Extruded Letters

Creative Coding • p5js
Extruded Letters is an exercise in transcribing letters into 3D forms using a layered scan approach.

extruded grid

Extruded Grid is a creative coding sketch that generated a grid of thin lines and performed gradual transformations as the grid is moved up (or extruded) along the Z axis.

While the individual lines as isolated expressions are barely visible, the grouping, in a grid and along the Z axis, begins to resemble an ethereal form.


The inquiry began as a way to create a stylized ‘F’ for this portfolio website. Using the preexisting code, the extrusion was sectioned off into four parts, with two parts filling out the grid halfway to form the semblance of an F.

This led me to consider other letters that are a bit more complex than an F. Defining an S or a K wouldn’t be feasible unless every segment of the letter was considered.


Slicing is the technique of evaluating an object by considering it one layer at a time. Scanning and 3D printing are common applications using this technique.

In a similar manner, a letter can also be considered as sliced layers. Each layer would contain information about whether a part of the letter is present or not. As in scanning and 3D printing, the more layers, the higher the resolution.
Once all of the letters have been sliced, the data is stored into a JSON format that refers back to the layer information. Rhino and Grasshopper were tools used to automate the process of slicing and compiling JSON files.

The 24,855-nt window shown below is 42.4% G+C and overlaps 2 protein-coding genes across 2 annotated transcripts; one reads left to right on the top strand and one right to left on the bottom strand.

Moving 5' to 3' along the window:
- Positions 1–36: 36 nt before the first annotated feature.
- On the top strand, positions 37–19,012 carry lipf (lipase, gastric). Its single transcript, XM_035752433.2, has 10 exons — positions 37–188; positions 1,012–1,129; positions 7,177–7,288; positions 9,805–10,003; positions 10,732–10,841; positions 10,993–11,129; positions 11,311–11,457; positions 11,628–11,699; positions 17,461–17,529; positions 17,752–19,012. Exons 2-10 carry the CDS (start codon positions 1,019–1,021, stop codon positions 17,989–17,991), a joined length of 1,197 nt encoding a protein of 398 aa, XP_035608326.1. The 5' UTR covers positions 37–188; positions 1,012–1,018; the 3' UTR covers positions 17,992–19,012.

The current iteration slices all of the letters of the English alphabet and stores it in a single JSON file. If another font is to be used, the letters would need to be re-sliced and formatted into another JSON file.
The letters are shown upside down to represent the order of the letter drawn from bottom to top


The prepared JSON files are fed back into p5js to generate the extruded letters. Just like the initial Extruded Grid sketch, Extruded Letters generates a grid that transforms as it moves along the Z axis.

As it references the JSON file, the grid on each layer is adapted to the sliced data. Where there exists a part of a letter, it will fill in with lines, while other areas will remain empty. This is performed on a layer by layer basis, starting from the base.


This method works not only for letters, but for any vectorized drawing. If expanded, 3D objects could also be described in this manner.

The steps taken to produce the JSON file can also be web-based, using rasterized images instead to detect where pixels occur and where they don’t.